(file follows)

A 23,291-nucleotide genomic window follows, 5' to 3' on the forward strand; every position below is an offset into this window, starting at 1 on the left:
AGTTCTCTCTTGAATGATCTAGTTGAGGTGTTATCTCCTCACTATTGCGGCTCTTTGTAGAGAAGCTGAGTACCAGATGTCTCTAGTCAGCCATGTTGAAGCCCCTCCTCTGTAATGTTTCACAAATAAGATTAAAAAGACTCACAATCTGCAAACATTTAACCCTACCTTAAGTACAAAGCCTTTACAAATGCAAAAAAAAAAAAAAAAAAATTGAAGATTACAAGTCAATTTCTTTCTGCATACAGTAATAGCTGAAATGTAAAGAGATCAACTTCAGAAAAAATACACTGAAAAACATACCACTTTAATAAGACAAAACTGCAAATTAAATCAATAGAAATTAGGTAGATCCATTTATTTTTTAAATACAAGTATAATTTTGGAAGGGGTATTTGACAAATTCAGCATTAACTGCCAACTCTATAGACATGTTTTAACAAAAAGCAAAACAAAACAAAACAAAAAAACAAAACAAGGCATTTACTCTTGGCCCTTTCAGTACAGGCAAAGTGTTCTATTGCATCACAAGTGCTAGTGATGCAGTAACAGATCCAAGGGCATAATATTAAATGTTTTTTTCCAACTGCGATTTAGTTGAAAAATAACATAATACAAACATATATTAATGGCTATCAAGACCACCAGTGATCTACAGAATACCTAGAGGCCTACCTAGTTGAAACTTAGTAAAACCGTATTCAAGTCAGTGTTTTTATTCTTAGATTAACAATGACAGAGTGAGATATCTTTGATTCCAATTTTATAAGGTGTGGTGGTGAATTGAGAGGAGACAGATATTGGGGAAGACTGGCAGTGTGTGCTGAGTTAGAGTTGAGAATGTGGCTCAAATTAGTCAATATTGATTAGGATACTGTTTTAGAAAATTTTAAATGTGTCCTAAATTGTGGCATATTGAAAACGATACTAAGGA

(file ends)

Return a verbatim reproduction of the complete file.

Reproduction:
A 23,291-nucleotide genomic window follows, 5' to 3' on the forward strand; every position below is an offset into this window, starting at 1 on the left:
AGTTCTCTCTTGAATGATCTAGTTGAGGTGTTATCTCCTCACTATTGCGGCTCTTTGTAGAGAAGCTGAGTACCAGATGTCTCTAGTCAGCCATGTTGAAGCCCCTCCTCTGTAATGTTTCACAAATAAGATTAAAAAGACTCACAATCTGCAAACATTTAACCCTACCTTAAGTACAAAGCCTTTACAAATGCAAAAAAAAAAAAAAAAAAATTGAAGATTACAAGTCAATTTCTTTCTGCATACAGTAATAGCTGAAATGTAAAGAGATCAACTTCAGAAAAAATACACTGAAAAACATACCACTTTAATAAGACAAAACTGCAAATTAAATCAATAGAAATTAGGTAGATCCATTTATTTTTTAAATACAAGTATAATTTTGGAAGGGGTATTTGACAAATTCAGCATTAACTGCCAACTCTATAGACATGTTTTAACAAAAAGCAAAACAAAACAAAACAAAAAAACAAAACAAGGCATTTACTCTTGGCCCTTTCAGTACAGGCAAAGTGTTCTATTGCATCACAAGTGCTAGTGATGCAGTAACAGATCCAAGGGCATAATATTAAATGTTTTTTTCCAACTGCGATTTAGTTGAAAAATAACATAATACAAACATATATTAATGGCTATCAAGACCACCAGTGATCTACAGAATACCTAGAGGCCTACCTAGTTGAAACTTAGTAAAACCGTATTCAAGTCAGTGTTTTTATTCTTAGATTAACAATGACAGAGTGAGATATCTTTGATTCCAATTTTATAAGGTGTGGTGGTGAATTGAGAGGAGACAGATATTGGGGAAGACTGGCAGTGTGTGCTGAGTTAGAGTTGAGAATGTGGCTCAAATTAGTCAATATTGATTAGGATACTGTTTTAGAAAATTTTAAATGTGTCCTAAATTGTGGCATATTGAAAACGATACTAAGGA